What is Disability Accommodation?

College is usually the first time young people are away from home. All young people want to build a sense of autonomy and independence; students with disabilities are no exception. In fact, these students usually have a stronger sense of these feelings. They feel they need to prove that they are just as capable as any other student. Services provided by the university assist them in the classroom and in other aspects of college life. It is our job as educators to understand these accommodations to best serve all students.

In a nutshell:
Disability accommodations are organized and regulated through the university Disability Services office. The mission of these offices is to ensure equal access to the learning environment for students with documented disabilities and to provide students with disabilities a safe space to discuss their disabilities and to express concerns regarding their education and the transition to college life. There are a multitude of services provided to assist students to give them equal opportunities to succeed in and out of the classroom.2

Why bother?
 Sign saying Actually, I can.These accommodations provide students with assistance to be able to perform at a level equal to their peers. Understanding them can also be helpful to educators. It allows educators to adapt and learn new teaching styles to deliver the best quality of education to all students. Educators need to understand that not all disabilities are visible and need to respect that all disabilities are valid.4

I have used accommodations throughout my undergraduate and graduate career for a hearing impairment and test anxiety. Refusing to accommodate a student with disabilities is not only a violation of most university policies; it negatively affects the student’s ability to perform in the class and may lead to them withdrawing from these services.3

The how-to guide:
Some of the disability services work better in some classroom environments compared to others.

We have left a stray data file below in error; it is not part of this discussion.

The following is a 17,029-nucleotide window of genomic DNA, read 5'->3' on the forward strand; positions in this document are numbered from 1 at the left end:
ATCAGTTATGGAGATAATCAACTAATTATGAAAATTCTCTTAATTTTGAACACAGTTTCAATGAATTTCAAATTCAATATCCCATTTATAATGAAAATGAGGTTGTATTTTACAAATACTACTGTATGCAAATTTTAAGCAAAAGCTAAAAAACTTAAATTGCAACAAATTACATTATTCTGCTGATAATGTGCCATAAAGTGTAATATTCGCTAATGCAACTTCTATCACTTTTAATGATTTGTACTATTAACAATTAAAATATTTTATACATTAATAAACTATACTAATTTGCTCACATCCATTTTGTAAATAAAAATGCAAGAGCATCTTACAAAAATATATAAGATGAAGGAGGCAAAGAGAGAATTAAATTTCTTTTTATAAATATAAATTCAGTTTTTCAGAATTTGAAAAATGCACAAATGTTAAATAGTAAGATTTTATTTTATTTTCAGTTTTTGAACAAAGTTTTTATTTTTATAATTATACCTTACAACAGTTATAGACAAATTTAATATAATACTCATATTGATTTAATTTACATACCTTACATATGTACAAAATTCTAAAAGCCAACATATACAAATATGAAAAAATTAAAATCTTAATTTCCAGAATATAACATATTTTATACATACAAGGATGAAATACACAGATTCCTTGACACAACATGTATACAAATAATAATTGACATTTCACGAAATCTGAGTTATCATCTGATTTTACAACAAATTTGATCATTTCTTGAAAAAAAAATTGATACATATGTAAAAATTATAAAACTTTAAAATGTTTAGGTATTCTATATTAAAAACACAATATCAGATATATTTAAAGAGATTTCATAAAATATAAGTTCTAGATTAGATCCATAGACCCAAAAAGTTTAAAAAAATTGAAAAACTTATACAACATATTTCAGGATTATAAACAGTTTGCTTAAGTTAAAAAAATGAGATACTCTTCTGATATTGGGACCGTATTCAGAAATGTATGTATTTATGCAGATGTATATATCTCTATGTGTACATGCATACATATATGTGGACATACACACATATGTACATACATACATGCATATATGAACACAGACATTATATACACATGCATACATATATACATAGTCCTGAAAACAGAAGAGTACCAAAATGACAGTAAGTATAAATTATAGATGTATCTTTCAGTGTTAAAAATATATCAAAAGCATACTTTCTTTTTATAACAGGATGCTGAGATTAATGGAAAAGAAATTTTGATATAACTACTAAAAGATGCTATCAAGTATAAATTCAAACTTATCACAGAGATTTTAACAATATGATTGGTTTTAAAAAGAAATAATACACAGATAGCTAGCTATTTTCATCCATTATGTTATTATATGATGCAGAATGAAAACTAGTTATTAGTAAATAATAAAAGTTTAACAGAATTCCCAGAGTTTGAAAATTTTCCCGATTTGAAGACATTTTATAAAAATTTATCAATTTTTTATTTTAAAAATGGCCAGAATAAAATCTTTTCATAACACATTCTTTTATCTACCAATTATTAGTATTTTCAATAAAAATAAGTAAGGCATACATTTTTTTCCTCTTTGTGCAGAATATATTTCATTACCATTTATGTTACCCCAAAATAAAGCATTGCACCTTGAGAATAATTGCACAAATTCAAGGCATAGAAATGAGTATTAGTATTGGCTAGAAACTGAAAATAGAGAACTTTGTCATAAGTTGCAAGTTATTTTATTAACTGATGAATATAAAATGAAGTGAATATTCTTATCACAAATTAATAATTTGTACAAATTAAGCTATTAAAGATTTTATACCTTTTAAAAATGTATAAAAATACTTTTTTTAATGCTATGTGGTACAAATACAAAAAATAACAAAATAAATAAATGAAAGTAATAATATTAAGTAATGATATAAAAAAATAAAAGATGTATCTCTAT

Student taking notesFor example, in my undergraduate courses, I used a note-taker to assist me with supplementing missing information in my notes. In large lecture classes, the professor wore a microphone that transmitted straight to a device connected to my headphones, which was helpful in large lectures, as it helped me to focus on the professor. I was not distracted by other noises and I was able to filter through and could hear the professor clearly.

It is important for educators, students, and disability services to work in tandem to find the best accommodation for that particular student and classroom setting.

History lesson:
The Office for Civil Rights (OCR) in the U.S. Department of Education enforces laws that protect students with disabilities of discriminatory practices. The two government acts that the OCR enforces are Section 504 of the Rehabilitation Act of 1973 and Title II of the Americans with Disabilities Act of 1990. These acts prohibit discrimination on the basis of disability. Nearly every postsecondary institution is subject to the requirements of one or both of these laws.

More recently, the ADA Amendments Act of 2008 was a significant change to the law in that it defines who would be considered a person with a disability and specifically identifies additional life activities that are to be considered when determining disability eligibility.

The bottom line:
Disability accommodations bridge the gap for equal opportunity in the classroom. They allow students with disabilities the opportunity to perform at their best possible standard and have a higher chance of success.

They are also helpful to educators by teaching tolerance and acceptance. It is important for educators to be able to grow and adapt in their teaching style to best serve all students.

References:

  1. Duncan, A., & Ali, R. (2011, September). Students with Disabilities Preparing for Postsecondary Education. Retrieved from https://www2.ed.gov/about/offices/list/ocr/transition.html
  2. NDSU Disability Services. (n.d.). Retrieved from https://www.ndsu.edu/disabilityservices/
  3. Nelson, J. R., Dodd, J. M., & Smith, D. J. (1990). Faculty willingness to accommodate students with learning disabilities: A comparison among academic divisions. Journal of Learning Disabilities23(3), 185-189.
  4. Wolf, L. E. (2001). College students with ADHD and other hidden disabilities: Outcomes and interventions. Annals of the New York Academy of Sciences931(1), 385-395.

Want more info?

  • Americans with Disabilities Act (ADA): https://www.ada.gov/
  • Association on Higher Education and Disability (AHEAD): https://www.ahead.org/home
  • Barnar-Brak, L., Lectenberger, D., & Lan, W. Y. (2010). Accommodation strategies of college students with disabilities. The Qualitative Report15(2), 411-429.
  • Konur, O. (2006). Teaching disabled students in higher education. Teaching in Higher Education11(3), 351-363.
  • NDSU Disability Services: https://www.ndsu.edu/disabilityservices/

 


 

About the author:

Kelsey PetrusicKelsey Petrusic, M.S., is a student in COMM 702: Introduction to College Teaching with Dr. Melissa Vosen Callens.

Petrusic is a graduate-level student with disabilities but has not allowed those aspects of her life hold her back from her goal of a career in academia. She hopes to inspire all students to push themselves to be the best they can be and not allow hurdles to discourage them. Overcoming barriers has made her a better student and she believes those challenges will make her a better educator in the future.

 

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